Merbau Wood From Indonesia

Merbau Wood

Merbau Wood is a type of high-quality hardwood produced from trees belonging to the Fabaceae (Leguminosae) tribe. In fact, because of the hardness level, this tree has the nickname ironwood in the Maluku and West Papua regions.

Meanwhile, in neighbouring Indonesia, such as Papua New Guinea, Merbau trees are known as kwila. Then in international or English, it has the names Mirabow, Moluccan ironwood, Malacca teak, and so on.


Merbau is a tree that grows to a medium to large size, reaching 50 meters, with a free trunk of approximately 20 meters.

This tree has tall and thick buttressed roots. The colour of the Merbau is light grey and pale brown, smooth and accompanied by small lenticel nodules, and forms round scales when peeled off.

The Merbau tree has two pairs of leaflets, except for the tip leaves, which only have a pair of leaflets. Merbau leaves are slanted asymmetrically oval. These leaves are obtuse at the ends and rounded at the base. The leaf surface is bare and smooth, and the main veins have long hairs on the underside.

Merbau flowers are gathered in corals at the terminal and end up to 10 cm long with fine hairs. White flower crown which will turn red when mature. Moreover, the stamens are red and purple.

Merbau trees (Intsia bijuga), called ipil, mostly grow in coastal areas, precisely behind the mangrove forest growing zone.

Origin, Distribution & Habitat Merbau Wood

Merbau trees grow and spread in many places. The habitat of this tree starts from Tanzania and Madagascar, southern India and Myanmar, Malaysia and Malaysia, and then northern Australia and Polynesia.

In Indonesia, Merbau can be found on the islands of Sumatra (North Sumatra, Aceh, Riau, Palembang, Lampung, Jambi), the islands of Kalimantan (South Kalimantan and West Kalimantan, the islands of Sulawesi, Maluku, East Nusa Tenggara, Papua and the islands of Java.

Merbau is a tree suitable for growing in wet tropical forests in the lowland vegetation zone with sandy and rocky soil in areas near the coast or brackish forest.

Merbau wood

The wood from the Merbau tree is known as hardwood and has excellent durability. In terms of the durability of wood, Merbau is included in classes 1 and 2. Therefore, Merbau is ensured to be a good and quality raw material for furniture or furniture products.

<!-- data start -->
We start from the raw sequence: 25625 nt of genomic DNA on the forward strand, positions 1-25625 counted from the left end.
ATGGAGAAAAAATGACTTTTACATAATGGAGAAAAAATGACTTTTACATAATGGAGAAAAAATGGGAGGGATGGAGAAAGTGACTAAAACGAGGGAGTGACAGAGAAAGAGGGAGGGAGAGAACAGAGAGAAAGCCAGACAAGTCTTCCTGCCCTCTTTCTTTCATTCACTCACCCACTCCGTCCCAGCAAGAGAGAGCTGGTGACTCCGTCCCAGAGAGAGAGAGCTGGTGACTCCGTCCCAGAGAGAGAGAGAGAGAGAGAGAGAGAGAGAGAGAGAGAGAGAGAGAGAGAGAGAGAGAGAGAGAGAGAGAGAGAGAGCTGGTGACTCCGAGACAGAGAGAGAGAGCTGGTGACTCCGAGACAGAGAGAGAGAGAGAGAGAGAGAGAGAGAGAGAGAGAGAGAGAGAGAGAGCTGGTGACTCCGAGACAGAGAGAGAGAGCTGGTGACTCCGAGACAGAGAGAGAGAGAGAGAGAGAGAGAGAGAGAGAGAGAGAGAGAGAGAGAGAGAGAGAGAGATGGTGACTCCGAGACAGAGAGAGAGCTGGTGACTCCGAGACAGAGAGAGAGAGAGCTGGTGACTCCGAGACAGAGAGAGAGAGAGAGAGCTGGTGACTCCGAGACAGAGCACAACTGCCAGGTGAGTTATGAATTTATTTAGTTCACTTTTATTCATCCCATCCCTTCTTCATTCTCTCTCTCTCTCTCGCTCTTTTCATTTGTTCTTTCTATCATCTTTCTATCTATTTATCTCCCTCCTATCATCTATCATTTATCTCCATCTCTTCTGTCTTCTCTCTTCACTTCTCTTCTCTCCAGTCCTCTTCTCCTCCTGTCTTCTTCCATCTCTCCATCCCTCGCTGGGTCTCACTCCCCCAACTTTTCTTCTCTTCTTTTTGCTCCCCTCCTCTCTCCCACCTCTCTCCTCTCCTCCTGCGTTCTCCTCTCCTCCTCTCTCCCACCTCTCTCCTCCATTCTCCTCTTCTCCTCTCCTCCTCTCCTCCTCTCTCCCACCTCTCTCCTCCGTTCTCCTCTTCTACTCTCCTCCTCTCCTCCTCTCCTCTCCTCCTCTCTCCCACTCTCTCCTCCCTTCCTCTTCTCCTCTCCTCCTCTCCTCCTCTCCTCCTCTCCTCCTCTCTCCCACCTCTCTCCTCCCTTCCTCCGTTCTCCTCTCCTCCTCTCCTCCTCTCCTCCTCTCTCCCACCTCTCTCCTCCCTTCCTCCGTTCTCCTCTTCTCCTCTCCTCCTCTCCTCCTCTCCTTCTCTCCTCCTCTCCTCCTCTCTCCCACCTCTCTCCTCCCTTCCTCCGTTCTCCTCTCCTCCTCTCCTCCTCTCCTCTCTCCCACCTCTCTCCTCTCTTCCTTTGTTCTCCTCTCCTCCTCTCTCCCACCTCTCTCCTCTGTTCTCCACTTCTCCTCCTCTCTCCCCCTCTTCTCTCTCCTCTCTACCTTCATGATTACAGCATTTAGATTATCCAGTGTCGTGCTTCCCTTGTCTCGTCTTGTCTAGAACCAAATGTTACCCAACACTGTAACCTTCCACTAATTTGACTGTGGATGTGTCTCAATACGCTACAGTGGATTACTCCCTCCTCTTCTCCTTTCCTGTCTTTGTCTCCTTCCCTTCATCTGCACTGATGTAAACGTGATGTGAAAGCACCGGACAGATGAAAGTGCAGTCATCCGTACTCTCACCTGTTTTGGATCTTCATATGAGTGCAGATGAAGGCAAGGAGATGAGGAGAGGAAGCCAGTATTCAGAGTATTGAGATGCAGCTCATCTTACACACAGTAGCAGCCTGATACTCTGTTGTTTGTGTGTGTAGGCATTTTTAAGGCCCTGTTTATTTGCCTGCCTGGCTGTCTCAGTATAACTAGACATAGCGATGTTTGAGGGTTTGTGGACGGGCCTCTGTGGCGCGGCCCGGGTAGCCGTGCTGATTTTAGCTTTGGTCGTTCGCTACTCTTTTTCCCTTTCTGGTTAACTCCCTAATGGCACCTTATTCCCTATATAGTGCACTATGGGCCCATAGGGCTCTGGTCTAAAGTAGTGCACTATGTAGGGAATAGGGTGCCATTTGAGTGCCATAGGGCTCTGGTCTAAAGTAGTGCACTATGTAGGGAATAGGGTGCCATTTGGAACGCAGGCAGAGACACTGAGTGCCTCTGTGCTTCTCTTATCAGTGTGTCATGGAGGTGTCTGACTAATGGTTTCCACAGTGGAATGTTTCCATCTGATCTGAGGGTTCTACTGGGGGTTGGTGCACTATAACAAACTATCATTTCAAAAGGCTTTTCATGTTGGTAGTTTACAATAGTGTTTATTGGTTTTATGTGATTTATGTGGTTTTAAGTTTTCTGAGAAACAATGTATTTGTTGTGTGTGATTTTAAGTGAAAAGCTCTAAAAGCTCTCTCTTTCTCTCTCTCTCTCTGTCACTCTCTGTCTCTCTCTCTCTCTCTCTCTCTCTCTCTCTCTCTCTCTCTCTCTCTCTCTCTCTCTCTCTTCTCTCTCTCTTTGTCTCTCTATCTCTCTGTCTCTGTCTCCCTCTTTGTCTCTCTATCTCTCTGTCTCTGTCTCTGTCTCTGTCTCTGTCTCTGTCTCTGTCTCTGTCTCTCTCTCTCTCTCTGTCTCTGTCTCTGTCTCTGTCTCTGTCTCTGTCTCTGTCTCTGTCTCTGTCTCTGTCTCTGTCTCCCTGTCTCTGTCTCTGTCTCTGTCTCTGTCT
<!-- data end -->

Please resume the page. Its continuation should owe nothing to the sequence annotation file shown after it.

Because of its strong resistance, wood-destroying insects such as termites are not attracted to Merbau. Of course, this advantage provides benefits. Namely, Merbau wood is suitable for sills and window materials. However, it has difficulties in carrying out the production process.

The following are the characteristics of Merbau :

  1. The colour of the wood on the terrace is grey-brown or yellow-brown to bright red-brown and even tends to be black. Meanwhile, the colour of the sapwood is pale yellow to light yellow.
  2. Merbau has a rough texture and a smooth surface when touched.
  3. The grain direction of Merbau is in the same direction as the grain is straight.
  4. Included in the class of very hard wood.
  5. Merbau wood has a high level of durability that is resistant to dry wood fungus and termites. Therefore, in the durable wood class,
  6. Merbau is included in classes 1 and 2 and strong classes 1 and 2.
  7. Merbau wood has a low shrinkage rate and low cracking power. So, if drying is done, the level of wood damage is very small.
  8. The process of working with Merbau wood is a high level of difficulty. Even so, this wood is still popular for construction and interior materials.

From the properties and characteristics of Merbau wood, conclusions can be drawn about the advantages and disadvantages of Merbau wood. In the field of civil engineering, this wood has the advantage of being strong and durable for construction use, resistant to attack by wood insects, and good stability of wood.

However, Merbau wood has weaknesses, namely the relatively expensive price and the processing process, which is difficult because of its high hardness. The difficulty in question is that when nailing Merbau wood, the nails are often bent; when planning wood using crabs, the crabs have to be sharpened frequently. It is common for saw blades to break when cutting Merbau wood.

Benefits of Merbau Wood

Construction beams, railroad sleepers, pillars and bearings for houses and bridges often use Merbau . Not without reason, because this wood has excellent durability, strength and appearance.

Besides construction purposes, Merbau is also used for making sills, doors and windows, parquet floors, panel boards, tailgates, and so on.